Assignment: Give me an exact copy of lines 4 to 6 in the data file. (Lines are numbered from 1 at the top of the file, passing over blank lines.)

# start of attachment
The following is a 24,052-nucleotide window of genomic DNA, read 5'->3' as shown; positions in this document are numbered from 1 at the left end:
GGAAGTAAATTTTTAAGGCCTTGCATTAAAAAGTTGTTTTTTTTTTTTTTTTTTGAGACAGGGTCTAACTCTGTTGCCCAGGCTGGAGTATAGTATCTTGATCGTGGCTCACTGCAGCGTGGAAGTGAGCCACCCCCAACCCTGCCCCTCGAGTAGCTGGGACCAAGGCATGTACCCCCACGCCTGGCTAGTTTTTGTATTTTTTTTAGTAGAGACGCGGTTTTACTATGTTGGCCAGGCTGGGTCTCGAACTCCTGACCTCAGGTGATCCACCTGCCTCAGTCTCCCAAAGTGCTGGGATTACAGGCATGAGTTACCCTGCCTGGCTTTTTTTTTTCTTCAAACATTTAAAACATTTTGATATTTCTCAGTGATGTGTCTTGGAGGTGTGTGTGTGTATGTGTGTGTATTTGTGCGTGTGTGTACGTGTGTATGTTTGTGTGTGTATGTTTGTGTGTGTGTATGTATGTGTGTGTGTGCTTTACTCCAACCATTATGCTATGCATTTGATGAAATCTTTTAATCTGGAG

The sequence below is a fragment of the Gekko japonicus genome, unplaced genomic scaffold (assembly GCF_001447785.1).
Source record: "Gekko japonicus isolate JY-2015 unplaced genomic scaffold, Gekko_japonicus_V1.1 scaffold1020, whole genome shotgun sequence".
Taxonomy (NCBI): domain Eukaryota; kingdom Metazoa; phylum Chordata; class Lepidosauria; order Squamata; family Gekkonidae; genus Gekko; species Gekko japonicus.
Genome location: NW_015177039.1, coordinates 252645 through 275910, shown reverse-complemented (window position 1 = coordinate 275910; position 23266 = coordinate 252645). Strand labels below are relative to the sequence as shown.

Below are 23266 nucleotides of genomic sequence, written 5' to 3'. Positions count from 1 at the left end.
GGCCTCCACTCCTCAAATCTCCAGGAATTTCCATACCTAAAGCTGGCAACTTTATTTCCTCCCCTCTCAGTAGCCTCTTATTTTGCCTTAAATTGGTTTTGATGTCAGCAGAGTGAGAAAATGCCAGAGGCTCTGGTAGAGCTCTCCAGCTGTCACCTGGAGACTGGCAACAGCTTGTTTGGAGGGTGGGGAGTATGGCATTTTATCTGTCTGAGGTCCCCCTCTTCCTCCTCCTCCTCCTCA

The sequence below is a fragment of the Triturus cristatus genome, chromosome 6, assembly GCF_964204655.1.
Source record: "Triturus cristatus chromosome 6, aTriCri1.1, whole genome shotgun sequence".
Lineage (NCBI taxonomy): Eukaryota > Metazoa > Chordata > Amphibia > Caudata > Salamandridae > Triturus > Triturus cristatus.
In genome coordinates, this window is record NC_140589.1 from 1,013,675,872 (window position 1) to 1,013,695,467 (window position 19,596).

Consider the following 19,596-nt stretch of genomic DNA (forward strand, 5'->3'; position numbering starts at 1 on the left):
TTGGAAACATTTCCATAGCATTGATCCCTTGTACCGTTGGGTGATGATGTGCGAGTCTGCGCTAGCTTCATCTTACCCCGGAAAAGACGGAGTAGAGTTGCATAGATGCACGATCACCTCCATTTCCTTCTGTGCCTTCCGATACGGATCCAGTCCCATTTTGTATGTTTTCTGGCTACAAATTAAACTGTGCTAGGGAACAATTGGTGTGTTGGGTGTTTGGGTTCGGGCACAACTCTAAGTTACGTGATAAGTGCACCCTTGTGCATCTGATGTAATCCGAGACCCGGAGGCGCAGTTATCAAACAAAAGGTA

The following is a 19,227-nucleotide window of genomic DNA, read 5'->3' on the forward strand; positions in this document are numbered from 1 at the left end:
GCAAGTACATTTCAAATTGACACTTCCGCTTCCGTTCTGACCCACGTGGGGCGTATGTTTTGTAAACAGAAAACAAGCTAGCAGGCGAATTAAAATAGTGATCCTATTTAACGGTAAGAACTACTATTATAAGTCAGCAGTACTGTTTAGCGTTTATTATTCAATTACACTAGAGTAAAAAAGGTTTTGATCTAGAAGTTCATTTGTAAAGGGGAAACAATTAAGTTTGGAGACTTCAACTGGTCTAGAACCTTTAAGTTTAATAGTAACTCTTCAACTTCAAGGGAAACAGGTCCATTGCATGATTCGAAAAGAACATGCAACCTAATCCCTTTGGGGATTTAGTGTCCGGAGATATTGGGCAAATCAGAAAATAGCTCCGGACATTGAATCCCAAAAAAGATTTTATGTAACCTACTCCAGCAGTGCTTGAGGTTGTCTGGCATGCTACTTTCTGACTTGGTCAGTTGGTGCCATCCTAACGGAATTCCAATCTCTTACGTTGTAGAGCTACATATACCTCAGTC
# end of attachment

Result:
Source record: "Gekko japonicus isolate JY-2015 unplaced genomic scaffold, Gekko_japonicus_V1.1 scaffold1020, whole genome shotgun sequence".
Taxonomy (NCBI): domain Eukaryota; kingdom Metazoa; phylum Chordata; class Lepidosauria; order Squamata; family Gekkonidae; genus Gekko; species Gekko japonicus.
Genome location: NW_015177039.1, coordinates 252645 through 275910, shown reverse-complemented (window position 1 = coordinate 275910; position 23266 = coordinate 252645). Strand labels below are relative to the sequence as shown.